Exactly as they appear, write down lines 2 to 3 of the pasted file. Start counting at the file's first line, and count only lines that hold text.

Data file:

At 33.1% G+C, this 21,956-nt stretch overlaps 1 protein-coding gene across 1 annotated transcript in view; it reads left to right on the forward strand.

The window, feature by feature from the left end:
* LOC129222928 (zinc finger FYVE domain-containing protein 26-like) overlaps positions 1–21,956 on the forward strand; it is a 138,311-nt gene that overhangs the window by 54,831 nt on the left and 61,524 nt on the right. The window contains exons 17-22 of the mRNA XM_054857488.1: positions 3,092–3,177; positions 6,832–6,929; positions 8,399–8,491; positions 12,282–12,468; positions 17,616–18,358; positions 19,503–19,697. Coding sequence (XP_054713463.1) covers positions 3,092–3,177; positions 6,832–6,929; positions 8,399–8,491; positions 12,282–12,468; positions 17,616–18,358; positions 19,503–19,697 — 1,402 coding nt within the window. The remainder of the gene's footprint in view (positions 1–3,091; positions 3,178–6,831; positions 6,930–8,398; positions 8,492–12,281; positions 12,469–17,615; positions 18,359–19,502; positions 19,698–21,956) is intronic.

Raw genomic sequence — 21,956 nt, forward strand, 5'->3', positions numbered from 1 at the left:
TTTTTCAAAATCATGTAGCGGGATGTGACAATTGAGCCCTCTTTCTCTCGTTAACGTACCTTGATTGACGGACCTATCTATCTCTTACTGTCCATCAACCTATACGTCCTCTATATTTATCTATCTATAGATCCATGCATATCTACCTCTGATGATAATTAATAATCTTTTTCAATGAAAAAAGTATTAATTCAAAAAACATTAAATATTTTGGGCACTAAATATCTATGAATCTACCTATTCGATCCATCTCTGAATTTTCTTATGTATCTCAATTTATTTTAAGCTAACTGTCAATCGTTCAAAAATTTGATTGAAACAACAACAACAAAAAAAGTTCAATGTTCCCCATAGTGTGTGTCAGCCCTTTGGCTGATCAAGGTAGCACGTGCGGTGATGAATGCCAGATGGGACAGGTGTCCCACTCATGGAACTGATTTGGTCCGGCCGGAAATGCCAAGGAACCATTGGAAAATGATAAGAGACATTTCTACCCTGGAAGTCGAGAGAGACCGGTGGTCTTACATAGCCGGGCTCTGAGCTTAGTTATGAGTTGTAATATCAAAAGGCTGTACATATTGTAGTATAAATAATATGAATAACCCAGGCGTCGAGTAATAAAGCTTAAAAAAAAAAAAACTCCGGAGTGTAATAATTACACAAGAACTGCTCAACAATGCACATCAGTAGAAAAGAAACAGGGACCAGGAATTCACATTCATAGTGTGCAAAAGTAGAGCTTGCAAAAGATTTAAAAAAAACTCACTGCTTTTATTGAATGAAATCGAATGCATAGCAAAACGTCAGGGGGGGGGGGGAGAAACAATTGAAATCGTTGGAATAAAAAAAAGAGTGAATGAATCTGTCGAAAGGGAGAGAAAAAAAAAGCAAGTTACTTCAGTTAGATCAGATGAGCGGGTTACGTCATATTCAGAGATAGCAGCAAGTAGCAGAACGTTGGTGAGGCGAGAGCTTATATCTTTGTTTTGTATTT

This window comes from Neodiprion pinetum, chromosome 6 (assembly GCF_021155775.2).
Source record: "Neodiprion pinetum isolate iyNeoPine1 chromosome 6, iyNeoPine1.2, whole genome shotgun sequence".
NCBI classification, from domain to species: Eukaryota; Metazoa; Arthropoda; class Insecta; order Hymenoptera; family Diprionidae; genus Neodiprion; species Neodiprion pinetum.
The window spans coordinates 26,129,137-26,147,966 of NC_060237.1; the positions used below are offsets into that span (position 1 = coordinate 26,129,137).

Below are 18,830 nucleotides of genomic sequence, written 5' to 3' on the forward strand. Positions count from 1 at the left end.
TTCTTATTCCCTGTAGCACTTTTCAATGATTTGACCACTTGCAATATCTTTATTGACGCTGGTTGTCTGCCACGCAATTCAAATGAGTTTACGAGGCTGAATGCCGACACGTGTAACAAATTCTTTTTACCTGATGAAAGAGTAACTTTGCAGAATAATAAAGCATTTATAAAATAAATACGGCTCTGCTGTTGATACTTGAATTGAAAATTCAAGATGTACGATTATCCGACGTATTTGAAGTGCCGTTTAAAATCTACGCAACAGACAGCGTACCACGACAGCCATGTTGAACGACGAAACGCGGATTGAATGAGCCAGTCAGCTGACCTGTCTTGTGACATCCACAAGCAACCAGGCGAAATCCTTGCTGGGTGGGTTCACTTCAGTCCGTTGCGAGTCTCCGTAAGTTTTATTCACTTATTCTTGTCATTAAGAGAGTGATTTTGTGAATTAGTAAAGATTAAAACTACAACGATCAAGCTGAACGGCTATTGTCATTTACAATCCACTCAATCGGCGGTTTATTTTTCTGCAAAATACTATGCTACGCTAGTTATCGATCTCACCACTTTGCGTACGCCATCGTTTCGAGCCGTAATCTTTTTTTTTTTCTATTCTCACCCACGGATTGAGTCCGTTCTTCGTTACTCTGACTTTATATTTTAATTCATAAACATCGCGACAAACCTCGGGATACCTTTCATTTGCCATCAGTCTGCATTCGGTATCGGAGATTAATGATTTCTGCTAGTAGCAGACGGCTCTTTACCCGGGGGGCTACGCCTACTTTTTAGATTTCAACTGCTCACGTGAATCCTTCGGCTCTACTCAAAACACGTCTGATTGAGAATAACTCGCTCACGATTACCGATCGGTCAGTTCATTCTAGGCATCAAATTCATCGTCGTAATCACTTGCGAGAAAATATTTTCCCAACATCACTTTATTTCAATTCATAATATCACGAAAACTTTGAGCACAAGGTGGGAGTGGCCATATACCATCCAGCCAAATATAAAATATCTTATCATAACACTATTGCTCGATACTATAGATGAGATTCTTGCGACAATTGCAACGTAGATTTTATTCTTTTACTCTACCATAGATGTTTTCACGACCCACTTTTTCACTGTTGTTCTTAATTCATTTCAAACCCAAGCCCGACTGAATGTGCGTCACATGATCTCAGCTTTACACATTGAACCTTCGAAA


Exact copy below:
The window, feature by feature from the left end:
* LOC129222928 (zinc finger FYVE domain-containing protein 26-like) overlaps positions 1–21,956 on the forward strand; it is a 138,311-nt gene that overhangs the window by 54,831 nt on the left and 61,524 nt on the right. The window contains exons 17-22 of the mRNA XM_054857488.1: positions 3,092–3,177; positions 6,832–6,929; positions 8,399–8,491; positions 12,282–12,468; positions 17,616–18,358; positions 19,503–19,697. Coding sequence (XP_054713463.1) covers positions 3,092–3,177; positions 6,832–6,929; positions 8,399–8,491; positions 12,282–12,468; positions 17,616–18,358; positions 19,503–19,697 — 1,402 coding nt within the window. The remainder of the gene's footprint in view (positions 1–3,091; positions 3,178–6,831; positions 6,930–8,398; positions 8,492–12,281; positions 12,469–17,615; positions 18,359–19,502; positions 19,698–21,956) is intronic.